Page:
New technologies and computing power to help strengthen population data
22.03.2018 | University of Southampton
Satellites in near-Earth orbit are at risk due to the steady increase in space debris. But their mission in the areas of telecommunications, navigation or weather forecasts is essential for society. Fraunhofer FHR therefore develops radar-based systems which allow the detection, tracking and cataloging of even the smallest particles of debris. Satellite operators who have access to our data are in a better position to plan evasive maneuvers and prevent destructive collisions. From April, 25-29 2018, Fraunhofer FHR and its partners will exhibit the complementary radar systems TIRA and GESTRA as well as the latest radar techniques for space observation across three stands at the ILA Berlin.
The "traffic situation" in space is very tense: the Earth is currently being orbited not only by countless satellites but also by a large volume of space...
An international team of researchers has discovered a new anti-cancer protein. The protein, called LHPP, prevents the uncontrolled proliferation of cancer cells in the liver. The researchers led by Prof. Michael N. Hall from the Biozentrum, University of Basel, report in “Nature” that LHPP can also serve as a biomarker for the diagnosis and prognosis of liver cancer.
The incidence of liver cancer, also known as hepatocellular carcinoma, is steadily increasing. In the last twenty years, the number of cases has almost doubled...
In just a few weeks from now, the Chinese space station Tiangong-1 will re-enter the Earth's atmosphere where it will to a large extent burn up. It is possible that some debris will reach the Earth's surface. Tiangong-1 is orbiting the Earth uncontrolled at a speed of approx. 29,000 km/h.Currently the prognosis relating to the time of impact currently lies within a window of several days. The scientists at Fraunhofer FHR have already been monitoring Tiangong-1 for a number of weeks with their TIRA system, one of the most powerful space observation radars in the world, with a view to supporting the German Space Situational Awareness Center and the ESA with their re-entry forecasts.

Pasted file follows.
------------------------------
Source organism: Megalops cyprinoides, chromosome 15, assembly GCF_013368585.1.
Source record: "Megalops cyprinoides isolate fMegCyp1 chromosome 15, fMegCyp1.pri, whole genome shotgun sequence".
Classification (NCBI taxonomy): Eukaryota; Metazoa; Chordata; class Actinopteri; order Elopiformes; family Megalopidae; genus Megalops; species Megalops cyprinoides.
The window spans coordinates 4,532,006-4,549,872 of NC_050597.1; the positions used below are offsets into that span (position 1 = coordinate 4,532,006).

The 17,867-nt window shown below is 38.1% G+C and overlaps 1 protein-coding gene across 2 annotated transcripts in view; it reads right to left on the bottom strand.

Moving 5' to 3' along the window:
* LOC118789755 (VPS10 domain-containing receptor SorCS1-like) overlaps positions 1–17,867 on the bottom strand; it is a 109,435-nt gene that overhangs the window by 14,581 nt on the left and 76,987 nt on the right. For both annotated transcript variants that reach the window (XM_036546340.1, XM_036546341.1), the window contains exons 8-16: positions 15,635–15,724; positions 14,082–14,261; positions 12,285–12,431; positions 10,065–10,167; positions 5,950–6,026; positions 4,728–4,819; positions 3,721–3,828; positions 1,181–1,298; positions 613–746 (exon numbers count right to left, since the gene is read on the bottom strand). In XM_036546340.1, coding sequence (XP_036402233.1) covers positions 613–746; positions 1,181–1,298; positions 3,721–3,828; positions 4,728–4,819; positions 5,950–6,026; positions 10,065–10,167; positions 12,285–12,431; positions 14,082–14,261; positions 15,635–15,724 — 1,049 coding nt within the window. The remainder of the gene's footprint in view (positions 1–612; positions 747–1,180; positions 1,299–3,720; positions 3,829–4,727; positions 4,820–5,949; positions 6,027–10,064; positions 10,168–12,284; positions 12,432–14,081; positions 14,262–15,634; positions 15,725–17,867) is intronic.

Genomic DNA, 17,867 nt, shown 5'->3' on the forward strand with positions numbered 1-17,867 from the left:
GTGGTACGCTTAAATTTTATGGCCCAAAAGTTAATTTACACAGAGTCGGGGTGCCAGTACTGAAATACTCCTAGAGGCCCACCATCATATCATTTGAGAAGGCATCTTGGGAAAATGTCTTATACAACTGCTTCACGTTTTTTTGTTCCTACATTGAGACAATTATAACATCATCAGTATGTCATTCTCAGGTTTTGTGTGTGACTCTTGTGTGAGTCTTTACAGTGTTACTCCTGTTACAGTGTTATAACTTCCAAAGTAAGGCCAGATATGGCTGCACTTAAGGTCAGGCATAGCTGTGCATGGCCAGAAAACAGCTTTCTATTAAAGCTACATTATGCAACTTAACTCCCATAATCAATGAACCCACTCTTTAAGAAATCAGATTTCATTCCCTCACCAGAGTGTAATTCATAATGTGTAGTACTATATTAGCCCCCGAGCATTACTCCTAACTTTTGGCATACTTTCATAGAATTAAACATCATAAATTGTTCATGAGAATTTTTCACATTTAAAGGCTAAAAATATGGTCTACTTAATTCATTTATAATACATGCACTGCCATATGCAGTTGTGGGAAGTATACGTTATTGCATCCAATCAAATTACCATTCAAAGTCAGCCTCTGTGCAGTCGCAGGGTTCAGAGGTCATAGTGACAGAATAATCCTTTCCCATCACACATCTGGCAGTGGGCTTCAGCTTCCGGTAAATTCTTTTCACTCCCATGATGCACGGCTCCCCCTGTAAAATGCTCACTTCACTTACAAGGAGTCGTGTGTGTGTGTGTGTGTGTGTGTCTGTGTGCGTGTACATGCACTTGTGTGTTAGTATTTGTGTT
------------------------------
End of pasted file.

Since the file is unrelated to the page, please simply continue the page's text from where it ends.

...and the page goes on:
Following the loss of radio contact with Tiangong-1 in 2016 and due to the low orbital height, it is now inevitable that the Chinese space station will...
Fraunhofer Institute for Organic Electronics, Electron Beam and Plasma Technology FEP, provider of research and development services for OLED lighting solutions, announces the founding of the “OLED Licht Forum” and presents latest OLED design and lighting solutions during light+building, from March 18th – 23rd, 2018 in Frankfurt a.M./Germany, at booth no. F91 in Hall 4.0.
They are united in their passion for OLED (organic light emitting diodes) lighting with all of its unique facets and application possibilities. Thus experts in...
A new scenario seeking to explain how Mars' putative oceans came and went over the last 4 billion years implies that the oceans formed several hundred million...
23.03.2018 | Event News
19.03.2018 | Event News
16.03.2018 | Event News
23.03.2018 | Materials Sciences
23.03.2018 | Agricultural and Forestry Science
23.03.2018 | Physics and Astronomy